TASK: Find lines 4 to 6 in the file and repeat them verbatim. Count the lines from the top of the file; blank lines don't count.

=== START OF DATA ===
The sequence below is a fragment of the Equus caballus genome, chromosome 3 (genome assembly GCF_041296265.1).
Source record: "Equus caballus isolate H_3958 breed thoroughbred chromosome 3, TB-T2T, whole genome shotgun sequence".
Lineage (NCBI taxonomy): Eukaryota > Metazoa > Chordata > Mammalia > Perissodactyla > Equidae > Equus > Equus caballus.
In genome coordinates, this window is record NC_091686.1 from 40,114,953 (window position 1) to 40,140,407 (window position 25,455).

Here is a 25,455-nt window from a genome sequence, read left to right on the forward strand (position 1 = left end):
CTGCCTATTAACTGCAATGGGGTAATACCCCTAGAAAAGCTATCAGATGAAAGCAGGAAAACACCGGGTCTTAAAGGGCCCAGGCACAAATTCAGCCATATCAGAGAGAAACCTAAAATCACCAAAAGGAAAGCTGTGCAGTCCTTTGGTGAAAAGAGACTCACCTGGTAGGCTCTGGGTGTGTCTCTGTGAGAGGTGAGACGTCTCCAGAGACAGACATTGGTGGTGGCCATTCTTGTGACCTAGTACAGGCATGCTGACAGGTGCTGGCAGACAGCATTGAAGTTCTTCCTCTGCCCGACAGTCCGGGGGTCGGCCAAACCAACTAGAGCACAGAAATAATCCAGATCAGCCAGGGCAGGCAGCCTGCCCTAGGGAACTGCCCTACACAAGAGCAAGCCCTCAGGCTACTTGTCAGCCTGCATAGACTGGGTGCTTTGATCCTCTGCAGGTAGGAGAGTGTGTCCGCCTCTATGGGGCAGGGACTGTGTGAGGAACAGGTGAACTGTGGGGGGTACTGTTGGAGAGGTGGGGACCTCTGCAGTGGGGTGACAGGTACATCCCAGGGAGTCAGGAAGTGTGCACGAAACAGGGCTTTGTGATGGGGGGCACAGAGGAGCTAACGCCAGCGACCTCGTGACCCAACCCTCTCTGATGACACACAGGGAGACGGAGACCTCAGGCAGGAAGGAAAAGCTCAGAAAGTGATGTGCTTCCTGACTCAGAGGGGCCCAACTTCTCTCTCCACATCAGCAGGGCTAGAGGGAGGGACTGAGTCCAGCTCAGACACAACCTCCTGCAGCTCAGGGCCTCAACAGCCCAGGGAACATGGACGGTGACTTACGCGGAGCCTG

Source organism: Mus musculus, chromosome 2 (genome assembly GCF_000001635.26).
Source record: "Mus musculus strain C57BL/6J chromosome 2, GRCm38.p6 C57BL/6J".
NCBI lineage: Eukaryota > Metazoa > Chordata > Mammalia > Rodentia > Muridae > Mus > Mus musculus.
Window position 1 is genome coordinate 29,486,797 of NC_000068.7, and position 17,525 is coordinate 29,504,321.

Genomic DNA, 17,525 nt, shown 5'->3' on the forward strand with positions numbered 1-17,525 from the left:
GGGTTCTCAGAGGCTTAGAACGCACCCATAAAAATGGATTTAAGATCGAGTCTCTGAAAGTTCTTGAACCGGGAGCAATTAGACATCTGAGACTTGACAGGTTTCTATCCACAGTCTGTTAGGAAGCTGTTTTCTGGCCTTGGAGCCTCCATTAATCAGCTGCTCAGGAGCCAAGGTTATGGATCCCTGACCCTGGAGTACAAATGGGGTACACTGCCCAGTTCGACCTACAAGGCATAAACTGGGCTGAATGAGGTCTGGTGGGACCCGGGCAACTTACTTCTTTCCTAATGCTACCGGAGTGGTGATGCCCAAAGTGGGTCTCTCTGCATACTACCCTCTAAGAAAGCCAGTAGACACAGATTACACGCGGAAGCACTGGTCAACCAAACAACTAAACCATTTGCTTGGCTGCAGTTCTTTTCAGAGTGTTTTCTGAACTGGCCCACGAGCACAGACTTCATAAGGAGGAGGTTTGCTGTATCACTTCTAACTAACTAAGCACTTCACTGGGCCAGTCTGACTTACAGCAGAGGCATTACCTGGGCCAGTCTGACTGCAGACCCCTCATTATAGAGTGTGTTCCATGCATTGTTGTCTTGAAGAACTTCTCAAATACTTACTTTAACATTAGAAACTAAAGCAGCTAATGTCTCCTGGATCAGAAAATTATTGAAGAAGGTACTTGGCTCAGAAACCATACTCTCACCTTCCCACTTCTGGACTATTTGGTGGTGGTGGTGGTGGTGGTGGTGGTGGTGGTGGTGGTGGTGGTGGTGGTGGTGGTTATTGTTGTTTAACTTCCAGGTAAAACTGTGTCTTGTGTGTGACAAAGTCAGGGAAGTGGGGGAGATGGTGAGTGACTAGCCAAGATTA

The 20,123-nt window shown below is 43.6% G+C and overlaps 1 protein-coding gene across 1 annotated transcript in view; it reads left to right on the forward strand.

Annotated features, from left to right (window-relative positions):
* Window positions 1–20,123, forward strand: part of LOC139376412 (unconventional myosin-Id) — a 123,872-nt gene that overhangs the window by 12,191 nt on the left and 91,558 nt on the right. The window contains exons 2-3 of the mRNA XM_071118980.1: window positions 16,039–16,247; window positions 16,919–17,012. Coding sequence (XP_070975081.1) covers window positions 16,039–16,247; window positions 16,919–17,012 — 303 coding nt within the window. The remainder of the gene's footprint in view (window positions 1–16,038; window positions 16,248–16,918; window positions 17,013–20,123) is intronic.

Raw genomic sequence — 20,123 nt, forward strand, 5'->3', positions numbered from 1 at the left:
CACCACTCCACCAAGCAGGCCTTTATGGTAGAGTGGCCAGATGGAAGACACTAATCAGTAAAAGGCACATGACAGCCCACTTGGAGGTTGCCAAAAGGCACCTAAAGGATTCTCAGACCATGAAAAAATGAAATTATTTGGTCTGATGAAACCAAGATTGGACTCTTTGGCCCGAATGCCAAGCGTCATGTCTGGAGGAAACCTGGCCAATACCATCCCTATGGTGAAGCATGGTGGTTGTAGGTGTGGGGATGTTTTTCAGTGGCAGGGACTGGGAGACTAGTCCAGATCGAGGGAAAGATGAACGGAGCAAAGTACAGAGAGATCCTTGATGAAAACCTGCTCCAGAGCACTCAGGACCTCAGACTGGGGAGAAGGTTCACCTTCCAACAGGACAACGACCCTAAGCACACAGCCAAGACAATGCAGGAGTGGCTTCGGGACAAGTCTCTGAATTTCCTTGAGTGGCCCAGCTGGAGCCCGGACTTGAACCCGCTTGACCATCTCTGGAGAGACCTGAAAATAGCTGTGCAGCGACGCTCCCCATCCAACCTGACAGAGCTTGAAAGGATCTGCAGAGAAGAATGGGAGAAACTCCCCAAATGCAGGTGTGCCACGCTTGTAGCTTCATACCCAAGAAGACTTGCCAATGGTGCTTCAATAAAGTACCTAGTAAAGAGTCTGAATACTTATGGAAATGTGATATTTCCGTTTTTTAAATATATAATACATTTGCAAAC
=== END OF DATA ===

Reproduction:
In genome coordinates, this window is record NC_091686.1 from 40,114,953 (window position 1) to 40,140,407 (window position 25,455).

Here is a 25,455-nt window from a genome sequence, read left to right on the forward strand (position 1 = left end):
CTGCCTATTAACTGCAATGGGGTAATACCCCTAGAAAAGCTATCAGATGAAAGCAGGAAAACACCGGGTCTTAAAGGGCCCAGGCACAAATTCAGCCATATCAGAGAGAAACCTAAAATCACCAAAAGGAAAGCTGTGCAGTCCTTTGGTGAAAAGAGACTCACCTGGTAGGCTCTGGGTGTGTCTCTGTGAGAGGTGAGACGTCTCCAGAGACAGACATTGGTGGTGGCCATTCTTGTGACCTAGTACAGGCATGCTGACAGGTGCTGGCAGACAGCATTGAAGTTCTTCCTCTGCCCGACAGTCCGGGGGTCGGCCAAACCAACTAGAGCACAGAAATAATCCAGATCAGCCAGGGCAGGCAGCCTGCCCTAGGGAACTGCCCTACACAAGAGCAAGCCCTCAGGCTACTTGTCAGCCTGCATAGACTGGGTGCTTTGATCCTCTGCAGGTAGGAGAGTGTGTCCGCCTCTATGGGGCAGGGACTGTGTGAGGAACAGGTGAACTGTGGGGGGTACTGTTGGAGAGGTGGGGACCTCTGCAGTGGGGTGACAGGTACATCCCAGGGAGTCAGGAAGTGTGCACGAAACAGGGCTTTGTGATGGGGGGCACAGAGGAGCTAACGCCAGCGACCTCGTGACCCAACCCTCTCTGATGACACACAGGGAGACGGAGACCTCAGGCAGGAAGGAAAAGCTCAGAAAGTGATGTGCTTCCTGACTCAGAGGGGCCCAACTTCTCTCTCCACATCAGCAGGGCTAGAGGGAGGGACTGAGTCCAGCTCAGACACAACCTCCTGCAGCTCAGGGCCTCAACAGCCCAGGGAACATGGACGGTGACTTACGCGGAGCCTG